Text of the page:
Apple Product Evolution Memorandum
Please stop complaining and submit to our system.  We designed it, we 
built it, so there can’t possibly be anything wrong with it.  If 
there are some features that have gone missing, you’re better off 
without them.  If the system isn't as effective as you think it could 
be, you’re dreaming.  If interfaces have become awkward to use, 
you’re not considering the importance of consistent look and feel 
across wholly different devices.  Keep using it and soon you’ll 
understand.  If not, see figure 1.
                |               _               |
                |              { }              |
                |              | |              |
                |              | |              |
                |           .-.| |.-.           |
                |         .-|  | |  |.-.        |
                |         | |       |  ;        |
                |         \           ;         |
                |          \         ;          |
                |           |       :           |
                |           |       |           |
                |           |       |           |
                |                               |
                            Figure 1.
Forget about your silly concerns, let's take a look at the features 
of Apple technology.

* Unix

AT&T invented it, Berkeley reinvented it, we built a GUI on top of it 
and made it easy to use.  We wooed so many geeks and power users with 
it that we decided to build a phone out of it.  The phone interface 
we invented is so great and perfect that we’re now trying to make 
everything work like the phone, from phones to tablets to computers.  
Perhaps that means we have to change things, simplify behaviors to 
match the simplest device, but that’s okay because phones are selling 
like hotcakes!  If the simplified phone-like interface makes your 
computer seem less useful, reconsider after reflecting on the 
simplicity and elegance of Figure 1.

* Applications Software

We created iWork, an office suite that was a nice change from MS 
Office.  But it turns out that was difficult to implement on a phone, 
so we rewrote it.  While we were at it, we got rid of all those pesky 
features that were hard to use on the phone, but that’s okay because 
if you need them you can always use Office.  The new Pages may mangle 
your documents, but once they’re saved you won’t be able to open them 
with the old edition anymore; there’s no way back.  But that’s okay, 
you wouldn’t want to use the old edition since it’s outdated.  The 
new one works on your phone, so you can do your word processing 
anywhere on a touchscreen without a bulky, tactile keyboard.  And 
while we were at it, we made Pages more like MS Word.  If you don’t 
like Word, follow the Final Cut Pro users who we told to see Figure 1 
several years ago.

* Diagnostics
We have two diagnostic tools; one we give to customers and one we 
use. The one we provide is good enough for you, who are not of Apple 
and know nothing.  Don’t ask for the better diagnostic tool, that’s 
only for those indoctrinated to Apple Inc., so we won’t give it to 
you. If your system isn’t in perfect working order, what more do you 
need to know than it’s time to buy a new one.  And besides, we made 
your system…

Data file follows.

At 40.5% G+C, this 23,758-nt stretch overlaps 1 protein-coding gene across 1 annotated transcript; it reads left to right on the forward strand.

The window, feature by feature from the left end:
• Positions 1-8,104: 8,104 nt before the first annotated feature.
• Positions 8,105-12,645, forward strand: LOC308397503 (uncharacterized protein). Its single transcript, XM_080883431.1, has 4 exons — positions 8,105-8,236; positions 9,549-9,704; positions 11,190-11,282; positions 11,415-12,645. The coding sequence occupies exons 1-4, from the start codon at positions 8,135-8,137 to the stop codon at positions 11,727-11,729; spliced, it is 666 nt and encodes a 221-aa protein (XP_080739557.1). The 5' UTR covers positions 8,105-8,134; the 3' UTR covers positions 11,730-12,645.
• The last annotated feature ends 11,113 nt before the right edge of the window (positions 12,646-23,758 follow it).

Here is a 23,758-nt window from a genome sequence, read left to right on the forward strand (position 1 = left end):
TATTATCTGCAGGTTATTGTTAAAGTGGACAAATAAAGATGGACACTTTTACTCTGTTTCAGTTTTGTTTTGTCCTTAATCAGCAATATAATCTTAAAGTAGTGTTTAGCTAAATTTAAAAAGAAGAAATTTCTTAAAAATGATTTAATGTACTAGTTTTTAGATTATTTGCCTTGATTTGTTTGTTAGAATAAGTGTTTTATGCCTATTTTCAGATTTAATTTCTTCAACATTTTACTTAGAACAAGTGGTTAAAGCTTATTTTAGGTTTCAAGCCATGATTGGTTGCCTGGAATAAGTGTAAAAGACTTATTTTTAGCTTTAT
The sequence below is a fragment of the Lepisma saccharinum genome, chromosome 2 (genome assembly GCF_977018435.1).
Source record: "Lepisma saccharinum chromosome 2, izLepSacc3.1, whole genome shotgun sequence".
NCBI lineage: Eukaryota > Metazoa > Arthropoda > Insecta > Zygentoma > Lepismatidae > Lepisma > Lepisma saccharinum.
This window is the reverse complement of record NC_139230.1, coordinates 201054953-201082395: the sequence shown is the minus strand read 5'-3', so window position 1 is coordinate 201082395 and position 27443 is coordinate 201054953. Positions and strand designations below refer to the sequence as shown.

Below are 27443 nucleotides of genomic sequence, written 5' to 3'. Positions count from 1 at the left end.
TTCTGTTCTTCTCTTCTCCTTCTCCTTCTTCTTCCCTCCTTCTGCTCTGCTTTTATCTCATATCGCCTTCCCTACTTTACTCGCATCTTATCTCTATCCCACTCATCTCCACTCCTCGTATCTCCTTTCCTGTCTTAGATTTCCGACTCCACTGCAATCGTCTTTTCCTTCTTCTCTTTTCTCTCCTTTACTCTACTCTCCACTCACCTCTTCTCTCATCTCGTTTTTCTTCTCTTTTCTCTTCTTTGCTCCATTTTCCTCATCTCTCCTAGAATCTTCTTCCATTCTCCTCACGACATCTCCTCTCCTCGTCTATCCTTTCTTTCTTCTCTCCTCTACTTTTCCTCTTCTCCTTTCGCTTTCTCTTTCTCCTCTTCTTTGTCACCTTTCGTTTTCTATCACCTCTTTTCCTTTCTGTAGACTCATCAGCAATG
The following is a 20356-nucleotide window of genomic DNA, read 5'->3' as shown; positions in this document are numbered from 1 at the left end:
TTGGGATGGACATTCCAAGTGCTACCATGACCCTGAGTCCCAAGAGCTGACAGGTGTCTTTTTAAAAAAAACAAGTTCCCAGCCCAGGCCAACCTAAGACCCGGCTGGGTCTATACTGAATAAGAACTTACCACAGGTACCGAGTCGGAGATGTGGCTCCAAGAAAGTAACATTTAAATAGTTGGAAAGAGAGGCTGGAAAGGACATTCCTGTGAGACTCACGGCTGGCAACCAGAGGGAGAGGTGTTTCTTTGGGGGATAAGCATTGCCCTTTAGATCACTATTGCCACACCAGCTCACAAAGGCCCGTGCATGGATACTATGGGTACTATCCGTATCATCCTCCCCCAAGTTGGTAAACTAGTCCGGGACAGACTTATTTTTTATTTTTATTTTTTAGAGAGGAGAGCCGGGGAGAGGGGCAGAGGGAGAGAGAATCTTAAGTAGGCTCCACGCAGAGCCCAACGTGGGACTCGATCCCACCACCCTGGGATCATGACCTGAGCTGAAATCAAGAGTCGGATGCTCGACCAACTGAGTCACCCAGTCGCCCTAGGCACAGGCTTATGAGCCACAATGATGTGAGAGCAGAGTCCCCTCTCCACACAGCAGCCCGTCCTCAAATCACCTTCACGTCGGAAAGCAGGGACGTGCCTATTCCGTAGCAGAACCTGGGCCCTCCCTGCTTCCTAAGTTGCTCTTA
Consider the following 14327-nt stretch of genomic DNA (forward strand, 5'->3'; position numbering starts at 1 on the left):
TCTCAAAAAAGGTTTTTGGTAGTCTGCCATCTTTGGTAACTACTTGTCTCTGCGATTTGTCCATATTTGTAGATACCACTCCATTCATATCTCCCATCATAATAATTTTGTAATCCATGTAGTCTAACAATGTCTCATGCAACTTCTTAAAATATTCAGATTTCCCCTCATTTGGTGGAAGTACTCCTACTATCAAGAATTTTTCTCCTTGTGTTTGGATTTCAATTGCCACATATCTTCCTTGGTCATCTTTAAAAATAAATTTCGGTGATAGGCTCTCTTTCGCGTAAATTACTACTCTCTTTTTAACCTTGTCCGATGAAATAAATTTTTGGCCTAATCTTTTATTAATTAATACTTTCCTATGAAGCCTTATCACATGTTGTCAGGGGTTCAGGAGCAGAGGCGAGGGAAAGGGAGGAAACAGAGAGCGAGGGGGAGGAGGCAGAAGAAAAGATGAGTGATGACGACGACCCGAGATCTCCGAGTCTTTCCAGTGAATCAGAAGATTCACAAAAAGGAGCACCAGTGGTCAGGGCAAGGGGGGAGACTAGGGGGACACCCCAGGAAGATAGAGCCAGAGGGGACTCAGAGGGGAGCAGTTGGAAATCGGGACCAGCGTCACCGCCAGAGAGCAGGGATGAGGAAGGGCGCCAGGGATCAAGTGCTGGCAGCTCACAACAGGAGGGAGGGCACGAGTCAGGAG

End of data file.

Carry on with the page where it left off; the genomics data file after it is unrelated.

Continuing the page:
* Unmaintainable

Our systems used to be built with a bitch screw in a hidden location, 
but recently we’ve come up with our own screw drives to make sure you 
won’t have the tools to get your system open.  Even if you do, you’ll 
find the RAM soldered to the motherboard and a propriety SSD 
interface.  If you want to upgrade your system, see Figure 1, then 
buy a new system.  If your system is under warranty, contact…

* Support

We call ’em Geniuses.  If your computer breaks, use our website to 
schedule an appointment with one—but it’ll probably be a couple days 
off, since even though we have thousands of them in our stores, most 
of them are very busy.  A Genius can take a look at it in a few days 
though.  If you had work to do in the meantime, revisit Figure 1.  
The other important thing Geniuses do is identify the correct…

* Dongles
We've got lots of them.  In video dongles alone, we have mini VGA, 
mini-DVI, mini displayport, mini HDMI, and Thunderbolt adapters.  
Dongles mean a sleek, elegant form factor without all those clunky 
ports cluttering machines up.  In our most recent laptops, we got rid 
of those pesky, commonplace Ethernet ports too, so now we offer 
dongles for those—both USB and Thunderbolt varieties.  Perhaps you 
need a sack to carry all those dongles around—but doesn’t the Mac 
look great?  If you’re not sure, compare it to Figure 1.

* Bugs

These are the one thing we don’t have, because our software is 
perfect.  We built on a proven UNIX foundation using well-established 
open-source.  If the clock is skewing in the latest release, that’s 
not a result of customizations we made to ntpd, it’s because our 
software is lightspeed ahead of other OSes.  Kernel panics?  
Irrelevant since our applications save their state, which is restored 
on login.  And look how beautiful the layouts and buttons are; it’s 
like using a piece of art.

In conclusion, we don’t care about your complaints.  Love your Apple 
Mac or iOS device, but don't complain to us. We have plenty of 
fanboys buying the shit off the shelf as fast as we release it.  If 
it’s dumbed down and awkward to use, TOUGH!  You’re not the market we 
care about anyway.  The fanboys worship and throw cash at us way more 
than you do anyway.  See Figure 1 and go back to Linux, you bunch of 
cheap geeks.

Written with love, from a concerned long-time Apple fangirl geek1 .

Related Reading

VMS 4.1: An Official DEC Memo (
See figure 1.
AT&T Customer Service Memorandum (
See figure 1. Again.


  • 1.   Subsequently, these were a number of the reasons I migrated back to Linux.